From Shirley Jackson Award-winner Elizabeth Hand comes a haunting and atmospheric new mystery about a young man drawn into a Hawaiʻian island’s darkest secrets—perfect for fans of Peter Heller and The White Lotus.
On a whim, Grady Kendall applies to work as a live-in caretaker for a luxury property in Hawaiʻi, as far from his small-town Maine life as he can imagine. Within days he's flying out to an estate on remote Hokuloa Road, where he quickly uncovers a dark side to the island’s idyllic reputation: it has long been a place where people seem to vanish without a trace. 
When a young woman from his flight becomes the next to disappear, Grady is determined—and soon desperate—to figure out what's happened to Jessie, and to all those staring out of the island’s “missing" posters. But working with Raina, Jessie’s best friend, to uncover the truth is anything but easy, and with a sinister presence stalking his every step, Grady can only hope he'll find the answer before it's too late . . . and that it might hold the key to what's been terrorizing the island all along.

What's Inside

Read More Read Less


Praise for The Book of Lamps and Banners
“Cass Neary is a remarkable heroine. As with Sherlock Holmes, her power lies in the act of seeing what ordinary people cannot, only where Holmes brings clues to light, Neary is content to linger in the dark. Her eye catches the liminal spaces between clarity and shadow so well I found myself rereading passages for the beauty of her way of seeing.”—New York Times Book Review, on The Book of Lamps and Banners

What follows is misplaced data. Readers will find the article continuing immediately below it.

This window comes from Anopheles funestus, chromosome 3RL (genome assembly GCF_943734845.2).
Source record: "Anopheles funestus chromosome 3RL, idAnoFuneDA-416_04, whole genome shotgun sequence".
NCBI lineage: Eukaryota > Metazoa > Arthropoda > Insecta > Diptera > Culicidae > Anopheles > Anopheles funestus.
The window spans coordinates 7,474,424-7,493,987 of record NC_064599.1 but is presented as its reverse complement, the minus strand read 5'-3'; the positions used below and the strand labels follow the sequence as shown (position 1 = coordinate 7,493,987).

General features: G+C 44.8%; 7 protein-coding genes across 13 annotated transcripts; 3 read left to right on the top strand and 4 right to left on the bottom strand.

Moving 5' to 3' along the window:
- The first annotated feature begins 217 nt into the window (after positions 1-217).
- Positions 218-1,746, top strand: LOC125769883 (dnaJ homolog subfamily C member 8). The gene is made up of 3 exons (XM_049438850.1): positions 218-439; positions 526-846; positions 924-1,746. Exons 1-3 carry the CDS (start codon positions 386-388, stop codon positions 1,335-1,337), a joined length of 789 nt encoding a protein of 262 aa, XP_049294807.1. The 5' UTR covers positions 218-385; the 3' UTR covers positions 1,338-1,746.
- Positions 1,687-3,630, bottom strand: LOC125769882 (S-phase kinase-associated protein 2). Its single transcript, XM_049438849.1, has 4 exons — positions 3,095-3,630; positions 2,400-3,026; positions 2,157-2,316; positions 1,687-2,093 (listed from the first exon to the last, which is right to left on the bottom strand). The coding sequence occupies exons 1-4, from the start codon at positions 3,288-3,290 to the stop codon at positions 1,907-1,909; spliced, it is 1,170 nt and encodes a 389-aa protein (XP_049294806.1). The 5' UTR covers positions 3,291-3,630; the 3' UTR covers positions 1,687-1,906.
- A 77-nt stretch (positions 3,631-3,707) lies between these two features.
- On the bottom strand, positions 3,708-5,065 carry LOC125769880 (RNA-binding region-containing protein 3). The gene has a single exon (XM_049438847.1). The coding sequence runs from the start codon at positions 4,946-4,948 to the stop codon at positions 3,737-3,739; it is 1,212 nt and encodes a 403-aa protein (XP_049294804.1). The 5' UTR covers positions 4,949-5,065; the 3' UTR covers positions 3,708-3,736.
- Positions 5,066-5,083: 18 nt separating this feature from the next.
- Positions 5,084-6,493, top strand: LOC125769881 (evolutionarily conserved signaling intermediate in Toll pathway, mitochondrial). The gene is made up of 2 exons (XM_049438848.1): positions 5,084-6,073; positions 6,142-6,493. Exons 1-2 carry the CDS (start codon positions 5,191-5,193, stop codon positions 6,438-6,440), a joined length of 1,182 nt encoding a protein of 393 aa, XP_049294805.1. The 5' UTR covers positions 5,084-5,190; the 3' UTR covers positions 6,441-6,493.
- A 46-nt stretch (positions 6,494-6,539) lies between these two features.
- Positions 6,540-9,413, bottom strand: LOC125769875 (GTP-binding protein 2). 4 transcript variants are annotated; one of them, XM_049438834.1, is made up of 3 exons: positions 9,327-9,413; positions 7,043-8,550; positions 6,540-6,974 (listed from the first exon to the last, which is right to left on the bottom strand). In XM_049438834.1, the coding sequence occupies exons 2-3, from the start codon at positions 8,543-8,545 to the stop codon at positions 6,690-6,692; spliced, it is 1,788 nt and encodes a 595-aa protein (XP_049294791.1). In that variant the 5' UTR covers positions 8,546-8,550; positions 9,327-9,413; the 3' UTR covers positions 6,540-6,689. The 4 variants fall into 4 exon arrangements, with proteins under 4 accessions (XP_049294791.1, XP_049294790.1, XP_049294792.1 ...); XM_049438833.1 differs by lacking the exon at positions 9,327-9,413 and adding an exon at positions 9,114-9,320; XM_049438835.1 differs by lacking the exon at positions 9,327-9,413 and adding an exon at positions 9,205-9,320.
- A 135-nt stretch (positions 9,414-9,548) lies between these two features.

"The ancient manuscript at the center of The Book of Lamps and Banners is as kaleidoscopic, dark, and mysterious as Hand's amateur sleuth. This novel is a jaw-punch, written with a snarling grace."—Paul Tremblay, author of A Head Full of Ghosts and The Cabin atthe End of the World, on The Book of Lamps and Banners
"It's hard to imagine a more perfect novel than The Book of Lamps and Banners . . . Elizabeth Hand has delivered a startling book that is dirty, wise, aching, and almost magical. Hand expertly marries muscular prose to sophisticated detail, resulting in an enviably smart, fearless novel that conjures demons, evokes an immediate sense of place, and summons the surreal."—Ivy Pochoda, author of These Women, on The Book of Lamps and Banners
“A hair-raising, mind-bending trip… Exquisitely suspenseful, and the paranoia suffusing the story is very much of our present moment.”—BookPage (starred review), on The Book of Lamps and Banners
Read More Read Less